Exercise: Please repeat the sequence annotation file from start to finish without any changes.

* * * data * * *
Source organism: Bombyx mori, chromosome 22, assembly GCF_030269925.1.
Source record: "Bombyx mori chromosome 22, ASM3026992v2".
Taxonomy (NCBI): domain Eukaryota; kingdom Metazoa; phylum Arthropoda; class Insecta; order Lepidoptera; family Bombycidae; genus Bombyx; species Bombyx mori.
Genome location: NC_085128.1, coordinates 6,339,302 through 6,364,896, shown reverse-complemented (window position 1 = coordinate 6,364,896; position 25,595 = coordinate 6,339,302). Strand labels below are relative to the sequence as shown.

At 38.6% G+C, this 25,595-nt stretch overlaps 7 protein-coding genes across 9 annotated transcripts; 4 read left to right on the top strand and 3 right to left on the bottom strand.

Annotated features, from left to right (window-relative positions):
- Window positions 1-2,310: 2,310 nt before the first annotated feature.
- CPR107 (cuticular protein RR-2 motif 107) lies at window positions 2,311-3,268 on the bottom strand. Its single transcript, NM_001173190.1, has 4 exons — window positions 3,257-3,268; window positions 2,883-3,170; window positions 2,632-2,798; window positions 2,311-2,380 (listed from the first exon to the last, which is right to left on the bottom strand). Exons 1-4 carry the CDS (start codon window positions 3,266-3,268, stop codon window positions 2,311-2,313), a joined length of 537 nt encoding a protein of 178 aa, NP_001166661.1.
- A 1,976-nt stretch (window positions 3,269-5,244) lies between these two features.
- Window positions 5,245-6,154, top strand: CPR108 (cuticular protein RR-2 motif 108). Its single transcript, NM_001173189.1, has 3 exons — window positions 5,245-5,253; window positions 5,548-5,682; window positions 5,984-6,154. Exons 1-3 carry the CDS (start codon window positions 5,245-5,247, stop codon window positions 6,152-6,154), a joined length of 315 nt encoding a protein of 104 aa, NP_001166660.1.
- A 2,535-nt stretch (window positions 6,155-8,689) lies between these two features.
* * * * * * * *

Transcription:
Source organism: Bombyx mori, chromosome 22, assembly GCF_030269925.1.
Source record: "Bombyx mori chromosome 22, ASM3026992v2".
Taxonomy (NCBI): domain Eukaryota; kingdom Metazoa; phylum Arthropoda; class Insecta; order Lepidoptera; family Bombycidae; genus Bombyx; species Bombyx mori.
Genome location: NC_085128.1, coordinates 6,339,302 through 6,364,896, shown reverse-complemented (window position 1 = coordinate 6,364,896; position 25,595 = coordinate 6,339,302). Strand labels below are relative to the sequence as shown.

At 38.6% G+C, this 25,595-nt stretch overlaps 7 protein-coding genes across 9 annotated transcripts; 4 read left to right on the top strand and 3 right to left on the bottom strand.

Annotated features, from left to right (window-relative positions):
- Window positions 1-2,310: 2,310 nt before the first annotated feature.
- CPR107 (cuticular protein RR-2 motif 107) lies at window positions 2,311-3,268 on the bottom strand. Its single transcript, NM_001173190.1, has 4 exons — window positions 3,257-3,268; window positions 2,883-3,170; window positions 2,632-2,798; window positions 2,311-2,380 (listed from the first exon to the last, which is right to left on the bottom strand). Exons 1-4 carry the CDS (start codon window positions 3,266-3,268, stop codon window positions 2,311-2,313), a joined length of 537 nt encoding a protein of 178 aa, NP_001166661.1.
- A 1,976-nt stretch (window positions 3,269-5,244) lies between these two features.
- Window positions 5,245-6,154, top strand: CPR108 (cuticular protein RR-2 motif 108). Its single transcript, NM_001173189.1, has 3 exons — window positions 5,245-5,253; window positions 5,548-5,682; window positions 5,984-6,154. Exons 1-3 carry the CDS (start codon window positions 5,245-5,247, stop codon window positions 6,152-6,154), a joined length of 315 nt encoding a protein of 104 aa, NP_001166660.1.
- A 2,535-nt stretch (window positions 6,155-8,689) lies between these two features.